Apparently it’s wildly offensive of me to be a born-and-raised Mainer and not know what a snow squall is.

I had plans to drive from Yarmouth to Westbrook last night and thought nothing of the timing or the weather. I dilly-dallied in the kitchen taking my sweet time eating some dinner and slowly pulled my things together as the muffled news played in the background, talking about some “snow squall”.

As I obliviously sauntered around getting ready to leave the house, my phone started screaming at me about some emergency alert. I started my prayer for the Amber Alert, then realized it was a winter weather emergency warning for a “snow squall”. There’s that word again…

I now tuned in to what the meteorologist was saying on the T.V. and realized he was letting Cumberland County know to stay off the roads for the next hour unless it was for an absolute emergency. He warned of extremely dangerous driving conditions that would be starting in the coastal Portland area in 30 minutes.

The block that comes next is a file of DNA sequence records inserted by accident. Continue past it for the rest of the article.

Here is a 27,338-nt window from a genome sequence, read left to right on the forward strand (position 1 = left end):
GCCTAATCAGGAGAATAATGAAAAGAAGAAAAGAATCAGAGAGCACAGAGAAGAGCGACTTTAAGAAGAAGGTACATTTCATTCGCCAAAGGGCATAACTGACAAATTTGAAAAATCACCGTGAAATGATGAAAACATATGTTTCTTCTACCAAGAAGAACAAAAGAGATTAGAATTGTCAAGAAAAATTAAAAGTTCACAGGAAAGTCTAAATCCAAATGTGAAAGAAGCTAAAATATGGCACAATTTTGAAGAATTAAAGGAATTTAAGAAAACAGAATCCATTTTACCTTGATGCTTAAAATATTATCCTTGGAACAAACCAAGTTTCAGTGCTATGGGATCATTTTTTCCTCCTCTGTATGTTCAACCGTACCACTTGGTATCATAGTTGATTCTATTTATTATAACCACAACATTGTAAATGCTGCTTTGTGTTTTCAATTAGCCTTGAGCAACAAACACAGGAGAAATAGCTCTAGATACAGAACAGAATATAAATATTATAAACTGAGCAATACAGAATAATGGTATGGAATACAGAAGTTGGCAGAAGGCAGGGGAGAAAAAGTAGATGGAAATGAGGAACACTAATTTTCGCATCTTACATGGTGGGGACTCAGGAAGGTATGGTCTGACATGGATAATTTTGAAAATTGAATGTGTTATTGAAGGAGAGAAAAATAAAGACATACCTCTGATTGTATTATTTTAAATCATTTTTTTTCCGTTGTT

The drive I was about to make was exactly 30 minutes. So me, not knowing the unpredictability of a mysterious “snow squall”, threw my stuff together, peeled out of the driveway, and headed on my way to beat this new weather phenomenon I had never heard of before.

Within 15 minutes, I was driving through a white blanket of wind and snow with no visibility other than the blurry brake lights I slowly followed in front of me.

I quickly learned what a snow squall was.

It lasted about 5 minutes, I made it safely to my destination, and I made an immediate Google search to find the real definition and truth behind the squall.

Apparently I am the only Mainer who didn’t know what this was. Have I been living under a rock? Maybe. I tend to hibernate in the winter, so this was a first for me but I got real up close and personal and can now proudly and loudly say I know what the heck a snow squall is. I survived one.

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